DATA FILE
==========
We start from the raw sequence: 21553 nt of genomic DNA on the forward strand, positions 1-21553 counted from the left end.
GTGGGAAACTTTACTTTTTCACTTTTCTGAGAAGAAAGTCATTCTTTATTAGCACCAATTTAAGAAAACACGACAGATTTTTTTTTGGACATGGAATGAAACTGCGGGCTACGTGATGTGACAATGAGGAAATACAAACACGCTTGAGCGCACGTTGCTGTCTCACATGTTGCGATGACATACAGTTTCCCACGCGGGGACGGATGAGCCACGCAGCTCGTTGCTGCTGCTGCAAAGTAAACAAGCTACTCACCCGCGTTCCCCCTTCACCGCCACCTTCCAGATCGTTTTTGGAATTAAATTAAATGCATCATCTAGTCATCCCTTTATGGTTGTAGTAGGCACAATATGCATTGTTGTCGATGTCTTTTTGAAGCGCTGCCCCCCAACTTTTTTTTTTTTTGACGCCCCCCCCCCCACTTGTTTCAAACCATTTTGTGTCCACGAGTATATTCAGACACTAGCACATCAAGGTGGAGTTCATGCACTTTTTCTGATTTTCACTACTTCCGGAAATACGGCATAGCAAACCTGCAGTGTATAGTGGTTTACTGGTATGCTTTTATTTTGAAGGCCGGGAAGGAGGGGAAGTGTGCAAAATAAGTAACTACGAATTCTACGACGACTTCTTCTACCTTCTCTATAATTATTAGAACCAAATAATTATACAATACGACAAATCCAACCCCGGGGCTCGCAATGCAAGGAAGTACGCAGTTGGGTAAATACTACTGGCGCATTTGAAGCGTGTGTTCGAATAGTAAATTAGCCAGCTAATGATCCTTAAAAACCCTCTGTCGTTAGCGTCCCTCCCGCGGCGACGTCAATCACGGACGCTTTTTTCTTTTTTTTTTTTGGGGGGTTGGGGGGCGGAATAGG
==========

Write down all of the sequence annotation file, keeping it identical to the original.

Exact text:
We start from the raw sequence: 21553 nt of genomic DNA on the forward strand, positions 1-21553 counted from the left end.
GTGGGAAACTTTACTTTTTCACTTTTCTGAGAAGAAAGTCATTCTTTATTAGCACCAATTTAAGAAAACACGACAGATTTTTTTTTGGACATGGAATGAAACTGCGGGCTACGTGATGTGACAATGAGGAAATACAAACACGCTTGAGCGCACGTTGCTGTCTCACATGTTGCGATGACATACAGTTTCCCACGCGGGGACGGATGAGCCACGCAGCTCGTTGCTGCTGCTGCAAAGTAAACAAGCTACTCACCCGCGTTCCCCCTTCACCGCCACCTTCCAGATCGTTTTTGGAATTAAATTAAATGCATCATCTAGTCATCCCTTTATGGTTGTAGTAGGCACAATATGCATTGTTGTCGATGTCTTTTTGAAGCGCTGCCCCCCAACTTTTTTTTTTTTTGACGCCCCCCCCCCCACTTGTTTCAAACCATTTTGTGTCCACGAGTATATTCAGACACTAGCACATCAAGGTGGAGTTCATGCACTTTTTCTGATTTTCACTACTTCCGGAAATACGGCATAGCAAACCTGCAGTGTATAGTGGTTTACTGGTATGCTTTTATTTTGAAGGCCGGGAAGGAGGGGAAGTGTGCAAAATAAGTAACTACGAATTCTACGACGACTTCTTCTACCTTCTCTATAATTATTAGAACCAAATAATTATACAATACGACAAATCCAACCCCGGGGCTCGCAATGCAAGGAAGTACGCAGTTGGGTAAATACTACTGGCGCATTTGAAGCGTGTGTTCGAATAGTAAATTAGCCAGCTAATGATCCTTAAAAACCCTCTGTCGTTAGCGTCCCTCCCGCGGCGACGTCAATCACGGACGCTTTTTTCTTTTTTTTTTTTGGGGGGTTGGGGGGCGGAATAGG